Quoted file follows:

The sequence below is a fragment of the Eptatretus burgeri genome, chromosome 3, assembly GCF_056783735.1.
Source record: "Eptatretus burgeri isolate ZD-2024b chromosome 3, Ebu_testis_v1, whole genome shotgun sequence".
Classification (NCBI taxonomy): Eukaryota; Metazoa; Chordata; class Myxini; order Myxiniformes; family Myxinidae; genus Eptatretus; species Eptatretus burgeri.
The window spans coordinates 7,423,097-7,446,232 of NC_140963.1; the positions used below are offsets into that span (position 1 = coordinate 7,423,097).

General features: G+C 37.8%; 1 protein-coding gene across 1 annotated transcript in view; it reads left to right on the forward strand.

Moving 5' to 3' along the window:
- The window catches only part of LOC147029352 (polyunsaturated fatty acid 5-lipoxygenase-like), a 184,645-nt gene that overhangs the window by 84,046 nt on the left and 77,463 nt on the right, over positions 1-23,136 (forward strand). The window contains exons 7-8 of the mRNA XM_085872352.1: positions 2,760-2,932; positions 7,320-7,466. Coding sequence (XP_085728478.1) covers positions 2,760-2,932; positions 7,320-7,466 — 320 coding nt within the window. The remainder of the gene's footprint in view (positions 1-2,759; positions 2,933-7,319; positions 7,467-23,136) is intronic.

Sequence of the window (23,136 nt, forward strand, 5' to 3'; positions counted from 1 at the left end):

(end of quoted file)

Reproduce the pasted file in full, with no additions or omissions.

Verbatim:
The sequence below is a fragment of the Eptatretus burgeri genome, chromosome 3, assembly GCF_056783735.1.
Source record: "Eptatretus burgeri isolate ZD-2024b chromosome 3, Ebu_testis_v1, whole genome shotgun sequence".
Classification (NCBI taxonomy): Eukaryota; Metazoa; Chordata; class Myxini; order Myxiniformes; family Myxinidae; genus Eptatretus; species Eptatretus burgeri.
The window spans coordinates 7,423,097-7,446,232 of NC_140963.1; the positions used below are offsets into that span (position 1 = coordinate 7,423,097).

General features: G+C 37.8%; 1 protein-coding gene across 1 annotated transcript in view; it reads left to right on the forward strand.

Moving 5' to 3' along the window:
- The window catches only part of LOC147029352 (polyunsaturated fatty acid 5-lipoxygenase-like), a 184,645-nt gene that overhangs the window by 84,046 nt on the left and 77,463 nt on the right, over positions 1-23,136 (forward strand). The window contains exons 7-8 of the mRNA XM_085872352.1: positions 2,760-2,932; positions 7,320-7,466. Coding sequence (XP_085728478.1) covers positions 2,760-2,932; positions 7,320-7,466 — 320 coding nt within the window. The remainder of the gene's footprint in view (positions 1-2,759; positions 2,933-7,319; positions 7,467-23,136) is intronic.

Sequence of the window (23,136 nt, forward strand, 5' to 3'; positions counted from 1 at the left end):